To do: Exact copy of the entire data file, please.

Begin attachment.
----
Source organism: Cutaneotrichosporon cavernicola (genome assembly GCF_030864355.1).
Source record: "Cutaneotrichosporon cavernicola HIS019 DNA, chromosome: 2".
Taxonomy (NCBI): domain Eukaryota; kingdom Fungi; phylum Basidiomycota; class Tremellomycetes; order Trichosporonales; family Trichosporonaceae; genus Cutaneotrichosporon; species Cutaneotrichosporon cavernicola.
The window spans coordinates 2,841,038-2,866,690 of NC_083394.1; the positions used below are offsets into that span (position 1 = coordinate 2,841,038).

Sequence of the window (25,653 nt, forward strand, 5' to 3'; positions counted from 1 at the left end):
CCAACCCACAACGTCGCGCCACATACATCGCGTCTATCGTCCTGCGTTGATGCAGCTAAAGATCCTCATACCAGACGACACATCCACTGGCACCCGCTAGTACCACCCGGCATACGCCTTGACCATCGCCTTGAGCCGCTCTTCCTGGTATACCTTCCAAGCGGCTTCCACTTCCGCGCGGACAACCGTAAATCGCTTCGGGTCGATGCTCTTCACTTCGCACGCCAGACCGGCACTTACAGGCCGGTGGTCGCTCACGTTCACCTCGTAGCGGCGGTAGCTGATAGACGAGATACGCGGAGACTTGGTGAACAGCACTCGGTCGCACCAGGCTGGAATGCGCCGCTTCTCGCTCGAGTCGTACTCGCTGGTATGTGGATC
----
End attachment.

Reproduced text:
Source organism: Cutaneotrichosporon cavernicola (genome assembly GCF_030864355.1).
Source record: "Cutaneotrichosporon cavernicola HIS019 DNA, chromosome: 2".
Taxonomy (NCBI): domain Eukaryota; kingdom Fungi; phylum Basidiomycota; class Tremellomycetes; order Trichosporonales; family Trichosporonaceae; genus Cutaneotrichosporon; species Cutaneotrichosporon cavernicola.
The window spans coordinates 2,841,038-2,866,690 of NC_083394.1; the positions used below are offsets into that span (position 1 = coordinate 2,841,038).

Sequence of the window (25,653 nt, forward strand, 5' to 3'; positions counted from 1 at the left end):
CCAACCCACAACGTCGCGCCACATACATCGCGTCTATCGTCCTGCGTTGATGCAGCTAAAGATCCTCATACCAGACGACACATCCACTGGCACCCGCTAGTACCACCCGGCATACGCCTTGACCATCGCCTTGAGCCGCTCTTCCTGGTATACCTTCCAAGCGGCTTCCACTTCCGCGCGGACAACCGTAAATCGCTTCGGGTCGATGCTCTTCACTTCGCACGCCAGACCGGCACTTACAGGCCGGTGGTCGCTCACGTTCACCTCGTAGCGGCGGTAGCTGATAGACGAGATACGCGGAGACTTGGTGAACAGCACTCGGTCGCACCAGGCTGGAATGCGCCGCTTCTCGCTCGAGTCGTACTCGCTGGTATGTGGATC